First of all about AMTRAK. I agree with the comment about the potential for throwing good money after back, but to stop that aspect of the conversation there fails to complete the thought. I firmly believe that a major part of the problem is that those responsible for making decisons regarding passenger service in this country are unwilling to think outside the box. It is not that they are not capable of such thinking, it is that they are the victims of a system that rewards failure and does not necessarily protect those who are wanting to be creative.

    That leads to the comment about the airlines being responible for the demise of the railroads. Sorry, but I think that comment for the most part is bogus. The railroads themselves and the willingness of the US Postal Service to take away a very lucrative source of income from them would seem to me to have played a much larger role in the current situation with the railroads than anything the airline industry might have done. That along with the impatient mentality of the US traveling public would seem to have been the major factors in taking us to where we are today with respect to rail travel.

    What can be done. There are probably a number of things, but it would take the complete cooperation of an number of entities to make it work. The government would need to agree to not micro-manage the effort. It is importnat to create an environment where the railroads have the opportunity to make a profit before anything good can come from the whole deal. That means patience as the railroads study and develop the routes that can make them a profit. That means that they develop the schedules and routes, not Congress.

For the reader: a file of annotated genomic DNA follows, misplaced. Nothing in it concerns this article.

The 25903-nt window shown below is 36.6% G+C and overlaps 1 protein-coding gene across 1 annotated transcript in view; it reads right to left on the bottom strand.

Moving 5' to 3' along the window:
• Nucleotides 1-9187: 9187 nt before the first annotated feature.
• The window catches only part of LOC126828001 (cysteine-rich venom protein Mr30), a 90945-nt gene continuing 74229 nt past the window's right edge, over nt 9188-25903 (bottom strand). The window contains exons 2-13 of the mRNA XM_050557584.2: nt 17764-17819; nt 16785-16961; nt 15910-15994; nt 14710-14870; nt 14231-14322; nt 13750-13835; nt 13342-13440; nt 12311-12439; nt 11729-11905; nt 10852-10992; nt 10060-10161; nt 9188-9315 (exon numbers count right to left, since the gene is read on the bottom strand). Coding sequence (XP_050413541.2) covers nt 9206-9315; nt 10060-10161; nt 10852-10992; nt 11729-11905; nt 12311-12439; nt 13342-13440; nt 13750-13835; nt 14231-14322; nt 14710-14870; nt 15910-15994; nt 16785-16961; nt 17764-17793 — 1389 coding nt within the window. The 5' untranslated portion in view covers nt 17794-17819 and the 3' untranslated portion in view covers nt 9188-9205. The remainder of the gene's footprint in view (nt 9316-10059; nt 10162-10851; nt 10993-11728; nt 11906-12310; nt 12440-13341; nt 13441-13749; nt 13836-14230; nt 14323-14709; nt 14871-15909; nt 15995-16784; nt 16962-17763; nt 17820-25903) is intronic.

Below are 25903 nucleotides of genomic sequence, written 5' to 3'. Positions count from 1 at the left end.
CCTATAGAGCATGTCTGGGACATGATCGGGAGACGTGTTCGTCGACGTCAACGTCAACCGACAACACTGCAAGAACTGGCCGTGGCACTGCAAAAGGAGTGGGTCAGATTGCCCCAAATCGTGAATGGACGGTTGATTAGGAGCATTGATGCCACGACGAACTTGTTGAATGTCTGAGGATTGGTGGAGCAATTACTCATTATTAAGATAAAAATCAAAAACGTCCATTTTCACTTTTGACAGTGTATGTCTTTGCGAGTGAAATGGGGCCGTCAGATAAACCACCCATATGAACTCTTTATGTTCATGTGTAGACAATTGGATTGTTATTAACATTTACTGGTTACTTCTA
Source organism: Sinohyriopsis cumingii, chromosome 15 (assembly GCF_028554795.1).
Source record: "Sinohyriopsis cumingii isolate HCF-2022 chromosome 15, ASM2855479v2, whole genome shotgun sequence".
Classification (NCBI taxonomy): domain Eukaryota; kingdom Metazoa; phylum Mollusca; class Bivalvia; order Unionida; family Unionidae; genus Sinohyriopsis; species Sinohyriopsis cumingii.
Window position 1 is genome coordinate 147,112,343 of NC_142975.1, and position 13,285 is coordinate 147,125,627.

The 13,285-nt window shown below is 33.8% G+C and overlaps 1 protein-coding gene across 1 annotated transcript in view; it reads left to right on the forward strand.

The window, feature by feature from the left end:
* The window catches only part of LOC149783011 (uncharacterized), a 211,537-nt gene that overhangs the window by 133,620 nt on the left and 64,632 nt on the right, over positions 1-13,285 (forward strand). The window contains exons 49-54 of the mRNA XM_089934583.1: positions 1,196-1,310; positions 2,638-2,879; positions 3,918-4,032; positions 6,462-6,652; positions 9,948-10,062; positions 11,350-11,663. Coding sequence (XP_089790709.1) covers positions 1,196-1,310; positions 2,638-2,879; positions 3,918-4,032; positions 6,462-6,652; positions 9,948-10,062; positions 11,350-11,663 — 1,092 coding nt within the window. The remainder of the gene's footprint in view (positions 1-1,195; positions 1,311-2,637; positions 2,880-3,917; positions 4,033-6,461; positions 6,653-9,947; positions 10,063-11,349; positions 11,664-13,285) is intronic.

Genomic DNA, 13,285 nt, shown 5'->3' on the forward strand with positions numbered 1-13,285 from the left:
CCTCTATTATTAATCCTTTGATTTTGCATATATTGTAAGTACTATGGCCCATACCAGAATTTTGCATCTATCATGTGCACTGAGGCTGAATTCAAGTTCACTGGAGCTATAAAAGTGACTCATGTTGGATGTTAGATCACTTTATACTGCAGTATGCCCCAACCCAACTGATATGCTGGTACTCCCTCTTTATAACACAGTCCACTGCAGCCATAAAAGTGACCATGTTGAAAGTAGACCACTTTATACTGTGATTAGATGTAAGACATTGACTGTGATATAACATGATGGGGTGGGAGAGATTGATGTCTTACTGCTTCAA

I think the most difficult aspect of the process would be to convince the American public to ride the trains. Transcontinental trains would seem to hold the least appeal, although with the current security problems with the airlines and airports, maybe that too is a possibility. Hand in hand with this thought is our unwillingness to develop truly state of the art high speed rail systems in various parts of the country. Make it appealing to ride the train, with the possibility of getting there on time and I'll ride in a heartbeat!

    Reliable train service is the other aspect that is lacking. When unit coal trains put the AMTRAK on the siding, that is not reliable service. There needs to be a commitmenton the part of the railroads to make passenger service a priority. I guess I've never understood why that would be a problem anyway as there are so few passenger trains in the first place.